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Teachers in the streets, government in the tweets: What does protest mean in the era of virtual influence?

3rd May 2018


Grayling's Medina Clermont considers the impact of social media on activists' ability to mobilize support and get their message across. 

The nationwide attitude on “politics” as a topic has shifted. Once something that many didn’t care to follow, politics is now a full-on contact sport, with play-by-play commentators, celebrity “athletes,” and daily rival showdowns. And though Obama is known as the first president to take office in the era of social media, it is Trump who has taken full advantage of Twitter’s virtual megaphone. But where does that leave the American constituents' ability to “speak truth to power”?

Whereas movements of the past like the Suffragettes and the Civil Rights Movement could be seen as a monolith united behind one or two mastheads, social media offers every single participant and protestor a voice and a platform. From micro- to macro-influencers, do these voices of protest come together as a crescendo, demanding attention from senators and governors? Or can they merely be shrugged off by legislators as easily as the Women’s March (or Tax March, or the Parkland Students) as merely a "vocal minority"?

The deviation from this norm has been, perhaps surprisingly, the teachers and students from West Virginia, Oklahoma, Kentucky, and Arizona behind #RedForEd. These four states have found themselves at the bottom of the education funding lists after years of budget cuts – forcing school districts to take such drastic measures as four-day school weeks, and teachers to take up second jobs while funding classroom materials from their own pockets. The protests were organized in Facebook groups and through Twitter channels, away from the unions and organizations of yesteryear. But the clear line that has pushed #RedForEd into tangible success is the leverage in the form of school walkouts. Rather than just using a hashtag for the fun of it, #RedForEd has created an action designed to force the slow and bureaucratic hand of government.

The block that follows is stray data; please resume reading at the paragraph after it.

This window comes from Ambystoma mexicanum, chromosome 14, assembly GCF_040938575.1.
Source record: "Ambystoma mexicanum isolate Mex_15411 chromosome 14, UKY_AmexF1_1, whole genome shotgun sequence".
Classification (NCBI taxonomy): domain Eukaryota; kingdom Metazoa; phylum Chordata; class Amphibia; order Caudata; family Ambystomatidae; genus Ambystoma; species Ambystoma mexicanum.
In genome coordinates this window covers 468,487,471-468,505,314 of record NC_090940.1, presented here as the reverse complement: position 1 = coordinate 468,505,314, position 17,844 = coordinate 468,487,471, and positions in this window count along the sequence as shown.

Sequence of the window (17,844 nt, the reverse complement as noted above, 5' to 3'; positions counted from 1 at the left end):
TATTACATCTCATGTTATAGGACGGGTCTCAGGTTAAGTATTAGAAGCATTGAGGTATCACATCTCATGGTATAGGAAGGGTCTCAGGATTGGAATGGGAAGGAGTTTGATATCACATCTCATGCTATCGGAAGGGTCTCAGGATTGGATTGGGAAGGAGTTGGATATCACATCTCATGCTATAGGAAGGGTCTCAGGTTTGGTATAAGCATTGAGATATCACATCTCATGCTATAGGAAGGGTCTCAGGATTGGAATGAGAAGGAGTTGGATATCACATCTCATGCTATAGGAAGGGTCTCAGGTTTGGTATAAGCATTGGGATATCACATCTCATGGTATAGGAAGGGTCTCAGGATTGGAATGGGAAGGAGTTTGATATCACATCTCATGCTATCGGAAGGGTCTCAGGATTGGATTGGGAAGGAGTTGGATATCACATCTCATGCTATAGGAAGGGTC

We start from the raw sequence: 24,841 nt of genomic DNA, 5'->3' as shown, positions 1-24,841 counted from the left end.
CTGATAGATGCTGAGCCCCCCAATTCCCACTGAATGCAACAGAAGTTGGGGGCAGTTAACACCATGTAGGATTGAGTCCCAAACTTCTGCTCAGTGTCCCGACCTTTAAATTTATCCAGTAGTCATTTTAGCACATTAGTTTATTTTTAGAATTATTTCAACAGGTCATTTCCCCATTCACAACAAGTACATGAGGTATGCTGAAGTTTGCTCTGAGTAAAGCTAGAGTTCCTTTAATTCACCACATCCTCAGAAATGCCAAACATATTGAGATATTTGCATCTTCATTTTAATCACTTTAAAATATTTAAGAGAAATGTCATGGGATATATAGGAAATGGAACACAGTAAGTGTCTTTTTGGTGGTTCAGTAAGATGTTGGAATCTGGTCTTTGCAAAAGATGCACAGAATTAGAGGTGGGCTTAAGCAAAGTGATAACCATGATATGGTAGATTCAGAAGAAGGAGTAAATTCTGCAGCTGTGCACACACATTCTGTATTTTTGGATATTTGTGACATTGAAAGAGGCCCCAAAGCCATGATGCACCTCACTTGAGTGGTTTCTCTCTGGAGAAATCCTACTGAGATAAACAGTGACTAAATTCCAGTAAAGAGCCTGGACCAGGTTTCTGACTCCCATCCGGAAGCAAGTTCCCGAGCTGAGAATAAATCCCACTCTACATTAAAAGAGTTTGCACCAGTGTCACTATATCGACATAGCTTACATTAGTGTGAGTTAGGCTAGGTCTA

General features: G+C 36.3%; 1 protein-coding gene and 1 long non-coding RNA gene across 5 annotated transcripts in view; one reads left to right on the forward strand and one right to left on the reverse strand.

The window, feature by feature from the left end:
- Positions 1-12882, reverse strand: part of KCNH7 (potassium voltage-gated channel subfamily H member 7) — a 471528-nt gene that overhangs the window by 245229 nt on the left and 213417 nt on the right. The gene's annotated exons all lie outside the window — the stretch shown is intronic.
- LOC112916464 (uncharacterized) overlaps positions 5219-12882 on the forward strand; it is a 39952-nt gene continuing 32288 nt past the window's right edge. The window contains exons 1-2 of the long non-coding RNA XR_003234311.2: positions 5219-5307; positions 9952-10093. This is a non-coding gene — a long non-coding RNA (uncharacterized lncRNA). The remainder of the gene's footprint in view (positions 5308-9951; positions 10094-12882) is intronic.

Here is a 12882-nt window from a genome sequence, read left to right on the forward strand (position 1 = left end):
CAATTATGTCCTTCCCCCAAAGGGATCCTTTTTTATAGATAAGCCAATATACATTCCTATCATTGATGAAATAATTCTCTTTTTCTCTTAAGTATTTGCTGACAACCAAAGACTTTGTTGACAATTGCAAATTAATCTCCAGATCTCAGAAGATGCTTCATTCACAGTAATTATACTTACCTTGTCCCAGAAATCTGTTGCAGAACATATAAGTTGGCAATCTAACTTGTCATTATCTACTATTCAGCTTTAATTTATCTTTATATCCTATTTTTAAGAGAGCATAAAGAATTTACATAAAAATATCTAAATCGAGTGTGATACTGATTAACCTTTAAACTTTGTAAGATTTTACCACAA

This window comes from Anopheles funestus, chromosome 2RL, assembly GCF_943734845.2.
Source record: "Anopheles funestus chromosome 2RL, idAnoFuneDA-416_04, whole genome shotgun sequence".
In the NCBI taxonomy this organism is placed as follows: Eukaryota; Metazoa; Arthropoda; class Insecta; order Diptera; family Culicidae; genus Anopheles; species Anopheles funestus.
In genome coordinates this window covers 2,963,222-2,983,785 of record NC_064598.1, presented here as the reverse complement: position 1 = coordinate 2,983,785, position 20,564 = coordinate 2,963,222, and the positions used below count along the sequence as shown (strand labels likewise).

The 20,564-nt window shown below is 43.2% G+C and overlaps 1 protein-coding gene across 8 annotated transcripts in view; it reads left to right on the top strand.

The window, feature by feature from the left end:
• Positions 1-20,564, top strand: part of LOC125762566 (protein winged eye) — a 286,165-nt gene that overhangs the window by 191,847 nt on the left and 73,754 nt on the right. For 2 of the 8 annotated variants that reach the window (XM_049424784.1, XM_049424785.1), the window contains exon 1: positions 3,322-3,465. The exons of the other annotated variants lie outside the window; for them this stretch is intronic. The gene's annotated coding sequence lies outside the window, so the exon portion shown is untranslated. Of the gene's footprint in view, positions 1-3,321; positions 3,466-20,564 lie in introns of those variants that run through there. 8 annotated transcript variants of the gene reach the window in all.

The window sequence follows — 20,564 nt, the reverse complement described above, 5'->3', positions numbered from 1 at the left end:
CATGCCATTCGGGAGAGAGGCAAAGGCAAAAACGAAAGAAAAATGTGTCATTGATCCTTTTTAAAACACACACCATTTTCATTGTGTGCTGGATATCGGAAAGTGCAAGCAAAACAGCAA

Politicians other than the President have tried to embrace social media as a way to share their message with voters and connect. However, many have found this to be harder than expected – often becoming a lightning rod for angry citizens. The distrust of politicians transfers easily into the Twitosphere, making protestors demand more than a “we’re working on it” style Tweet. While this may have satiated less savvy followers in the early days of the internet game, real world action will always speak louder than virtual words.

Finally, while social media has given all Americans an opportunity to make their opinions (or legislative progress) known, a tweeter will only shine a positive light on themselves. While Twitter creates (what appears to be) a direct channel to a politician, political social media is the same as with every business: a marketing tool to be used thoughtfully in the building of a complete brand picture. Legislators purport to give constituents a window into the process, but the busy, ever active world of social media begs the question of what is truly happening behind the glowing screen.

Medina Clermont is part of the Grayling San Francisco team.


Medina Clermont

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